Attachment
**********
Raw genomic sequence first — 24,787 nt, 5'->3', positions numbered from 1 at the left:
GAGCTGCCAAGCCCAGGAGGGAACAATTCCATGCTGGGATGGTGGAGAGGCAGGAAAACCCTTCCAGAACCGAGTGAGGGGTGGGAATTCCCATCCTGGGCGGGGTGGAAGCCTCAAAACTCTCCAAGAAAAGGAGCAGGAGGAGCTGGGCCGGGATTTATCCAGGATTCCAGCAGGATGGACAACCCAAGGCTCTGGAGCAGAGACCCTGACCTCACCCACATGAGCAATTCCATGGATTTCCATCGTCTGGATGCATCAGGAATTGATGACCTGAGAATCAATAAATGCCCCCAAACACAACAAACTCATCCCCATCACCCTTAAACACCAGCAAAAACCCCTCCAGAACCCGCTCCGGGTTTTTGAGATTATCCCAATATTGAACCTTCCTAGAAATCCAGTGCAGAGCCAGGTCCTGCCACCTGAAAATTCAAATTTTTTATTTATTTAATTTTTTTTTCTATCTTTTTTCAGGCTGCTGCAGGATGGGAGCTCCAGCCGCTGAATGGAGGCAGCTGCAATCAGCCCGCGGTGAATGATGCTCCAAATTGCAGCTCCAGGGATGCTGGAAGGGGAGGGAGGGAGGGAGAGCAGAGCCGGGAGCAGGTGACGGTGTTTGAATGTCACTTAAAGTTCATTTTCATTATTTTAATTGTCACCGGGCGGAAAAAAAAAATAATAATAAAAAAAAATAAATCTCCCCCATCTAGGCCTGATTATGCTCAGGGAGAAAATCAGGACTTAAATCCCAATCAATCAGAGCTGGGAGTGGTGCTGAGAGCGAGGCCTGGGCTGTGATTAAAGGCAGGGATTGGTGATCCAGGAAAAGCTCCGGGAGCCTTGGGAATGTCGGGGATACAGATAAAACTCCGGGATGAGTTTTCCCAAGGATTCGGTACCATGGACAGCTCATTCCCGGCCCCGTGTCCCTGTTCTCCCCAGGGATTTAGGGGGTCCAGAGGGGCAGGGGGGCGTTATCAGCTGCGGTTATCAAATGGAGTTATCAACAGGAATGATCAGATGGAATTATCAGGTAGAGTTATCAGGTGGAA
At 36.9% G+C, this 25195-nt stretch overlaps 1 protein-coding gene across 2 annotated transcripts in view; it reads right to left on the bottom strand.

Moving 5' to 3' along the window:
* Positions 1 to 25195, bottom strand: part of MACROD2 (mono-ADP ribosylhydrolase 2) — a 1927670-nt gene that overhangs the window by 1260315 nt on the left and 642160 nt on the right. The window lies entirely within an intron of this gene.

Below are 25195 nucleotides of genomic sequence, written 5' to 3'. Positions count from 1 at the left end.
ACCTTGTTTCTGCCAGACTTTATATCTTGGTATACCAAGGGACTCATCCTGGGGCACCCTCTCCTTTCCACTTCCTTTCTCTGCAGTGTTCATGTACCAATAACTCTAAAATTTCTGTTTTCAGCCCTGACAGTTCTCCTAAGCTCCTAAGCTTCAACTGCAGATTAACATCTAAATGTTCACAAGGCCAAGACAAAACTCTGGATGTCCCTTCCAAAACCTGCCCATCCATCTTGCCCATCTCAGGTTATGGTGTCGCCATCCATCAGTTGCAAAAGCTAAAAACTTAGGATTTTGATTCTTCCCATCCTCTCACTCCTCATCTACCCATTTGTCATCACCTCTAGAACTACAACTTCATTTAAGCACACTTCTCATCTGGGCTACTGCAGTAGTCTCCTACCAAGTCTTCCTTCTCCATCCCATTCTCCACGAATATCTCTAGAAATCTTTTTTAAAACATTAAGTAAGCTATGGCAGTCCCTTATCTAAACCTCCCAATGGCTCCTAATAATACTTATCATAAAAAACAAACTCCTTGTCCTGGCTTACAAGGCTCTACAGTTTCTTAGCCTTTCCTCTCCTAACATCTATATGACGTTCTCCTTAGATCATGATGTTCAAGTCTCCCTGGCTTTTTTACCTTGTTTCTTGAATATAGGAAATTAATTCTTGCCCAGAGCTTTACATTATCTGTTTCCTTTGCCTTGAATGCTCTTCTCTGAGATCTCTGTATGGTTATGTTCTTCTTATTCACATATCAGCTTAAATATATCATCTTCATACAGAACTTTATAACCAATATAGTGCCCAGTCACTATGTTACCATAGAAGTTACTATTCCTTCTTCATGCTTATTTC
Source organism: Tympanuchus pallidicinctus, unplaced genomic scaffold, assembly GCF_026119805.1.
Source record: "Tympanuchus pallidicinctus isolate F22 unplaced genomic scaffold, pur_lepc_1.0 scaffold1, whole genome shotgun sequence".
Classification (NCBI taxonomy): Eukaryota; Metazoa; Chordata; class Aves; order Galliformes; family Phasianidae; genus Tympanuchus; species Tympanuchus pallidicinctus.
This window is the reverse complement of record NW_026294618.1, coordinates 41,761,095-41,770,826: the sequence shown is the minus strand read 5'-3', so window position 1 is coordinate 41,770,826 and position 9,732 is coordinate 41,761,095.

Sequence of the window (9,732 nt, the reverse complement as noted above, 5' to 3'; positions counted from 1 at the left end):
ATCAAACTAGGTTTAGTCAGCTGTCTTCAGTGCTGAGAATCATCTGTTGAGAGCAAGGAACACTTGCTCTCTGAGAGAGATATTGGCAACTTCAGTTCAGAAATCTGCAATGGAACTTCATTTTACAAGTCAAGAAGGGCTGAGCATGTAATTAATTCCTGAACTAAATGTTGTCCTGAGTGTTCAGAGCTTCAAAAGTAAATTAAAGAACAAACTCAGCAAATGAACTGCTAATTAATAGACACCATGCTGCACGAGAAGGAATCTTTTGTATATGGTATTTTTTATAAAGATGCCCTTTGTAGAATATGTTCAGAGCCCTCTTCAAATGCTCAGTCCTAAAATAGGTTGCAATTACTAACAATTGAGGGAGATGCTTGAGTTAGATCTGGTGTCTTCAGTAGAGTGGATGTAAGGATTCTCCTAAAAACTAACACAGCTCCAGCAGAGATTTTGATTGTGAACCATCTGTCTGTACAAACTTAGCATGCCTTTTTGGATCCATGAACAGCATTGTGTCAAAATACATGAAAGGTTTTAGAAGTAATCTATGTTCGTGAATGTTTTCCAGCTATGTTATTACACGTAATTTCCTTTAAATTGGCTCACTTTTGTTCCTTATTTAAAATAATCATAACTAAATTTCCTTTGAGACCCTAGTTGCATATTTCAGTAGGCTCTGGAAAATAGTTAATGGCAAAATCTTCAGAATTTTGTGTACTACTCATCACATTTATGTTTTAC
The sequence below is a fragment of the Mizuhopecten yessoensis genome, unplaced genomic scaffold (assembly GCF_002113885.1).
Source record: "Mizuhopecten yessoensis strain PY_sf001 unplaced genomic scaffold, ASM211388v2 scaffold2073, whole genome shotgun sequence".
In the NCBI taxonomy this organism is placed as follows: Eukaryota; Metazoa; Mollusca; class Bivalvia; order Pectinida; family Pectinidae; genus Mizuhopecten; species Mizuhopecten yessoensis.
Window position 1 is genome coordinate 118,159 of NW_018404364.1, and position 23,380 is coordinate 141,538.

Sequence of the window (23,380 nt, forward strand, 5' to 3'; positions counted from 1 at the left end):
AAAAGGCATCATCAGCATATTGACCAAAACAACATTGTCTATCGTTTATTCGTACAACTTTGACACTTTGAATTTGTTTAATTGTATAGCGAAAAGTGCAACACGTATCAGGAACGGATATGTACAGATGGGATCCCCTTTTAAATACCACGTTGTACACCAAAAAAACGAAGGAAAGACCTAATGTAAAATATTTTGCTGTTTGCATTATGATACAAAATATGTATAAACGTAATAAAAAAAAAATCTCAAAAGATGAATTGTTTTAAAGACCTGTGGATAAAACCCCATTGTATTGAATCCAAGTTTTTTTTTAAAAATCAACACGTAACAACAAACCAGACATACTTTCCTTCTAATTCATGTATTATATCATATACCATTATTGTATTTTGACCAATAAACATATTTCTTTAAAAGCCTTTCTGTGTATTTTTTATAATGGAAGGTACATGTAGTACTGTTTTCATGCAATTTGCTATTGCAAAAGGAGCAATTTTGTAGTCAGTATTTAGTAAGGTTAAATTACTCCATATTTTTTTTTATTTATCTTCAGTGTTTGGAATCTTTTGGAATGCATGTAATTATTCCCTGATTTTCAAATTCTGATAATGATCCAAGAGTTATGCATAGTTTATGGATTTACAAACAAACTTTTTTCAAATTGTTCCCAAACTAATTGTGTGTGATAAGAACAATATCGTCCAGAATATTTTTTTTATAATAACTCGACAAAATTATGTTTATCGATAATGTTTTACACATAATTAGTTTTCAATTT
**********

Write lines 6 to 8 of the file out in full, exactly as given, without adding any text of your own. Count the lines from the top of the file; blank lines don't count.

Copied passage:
Below are 25195 nucleotides of genomic sequence, written 5' to 3'. Positions count from 1 at the left end.
ACCTTGTTTCTGCCAGACTTTATATCTTGGTATACCAAGGGACTCATCCTGGGGCACCCTCTCCTTTCCACTTCCTTTCTCTGCAGTGTTCATGTACCAATAACTCTAAAATTTCTGTTTTCAGCCCTGACAGTTCTCCTAAGCTCCTAAGCTTCAACTGCAGATTAACATCTAAATGTTCACAAGGCCAAGACAAAACTCTGGATGTCCCTTCCAAAACCTGCCCATCCATCTTGCCCATCTCAGGTTATGGTGTCGCCATCCATCAGTTGCAAAAGCTAAAAACTTAGGATTTTGATTCTTCCCATCCTCTCACTCCTCATCTACCCATTTGTCATCACCTCTAGAACTACAACTTCATTTAAGCACACTTCTCATCTGGGCTACTGCAGTAGTCTCCTACCAAGTCTTCCTTCTCCATCCCATTCTCCACGAATATCTCTAGAAATCTTTTTTAAAACATTAAGTAAGCTATGGCAGTCCCTTATCTAAACCTCCCAATGGCTCCTAATAATACTTATCATAAAAAACAAACTCCTTGTCCTGGCTTACAAGGCTCTACAGTTTCTTAGCCTTTCCTCTCCTAACATCTATATGACGTTCTCCTTAGATCATGATGTTCAAGTCTCCCTGGCTTTTTTACCTTGTTTCTTGAATATAGGAAATTAATTCTTGCCCAGAGCTTTACATTATCTGTTTCCTTTGCCTTGAATGCTCTTCTCTGAGATCTCTGTATGGTTATGTTCTTCTTATTCACATATCAGCTTAAATATATCATCTTCATACAGAACTTTATAACCAATATAGTGCCCAGTCACTATGTTACCATAGAAGTTACTATTCCTTCTTCATGCTTATTTC
Source organism: Tympanuchus pallidicinctus, unplaced genomic scaffold, assembly GCF_026119805.1.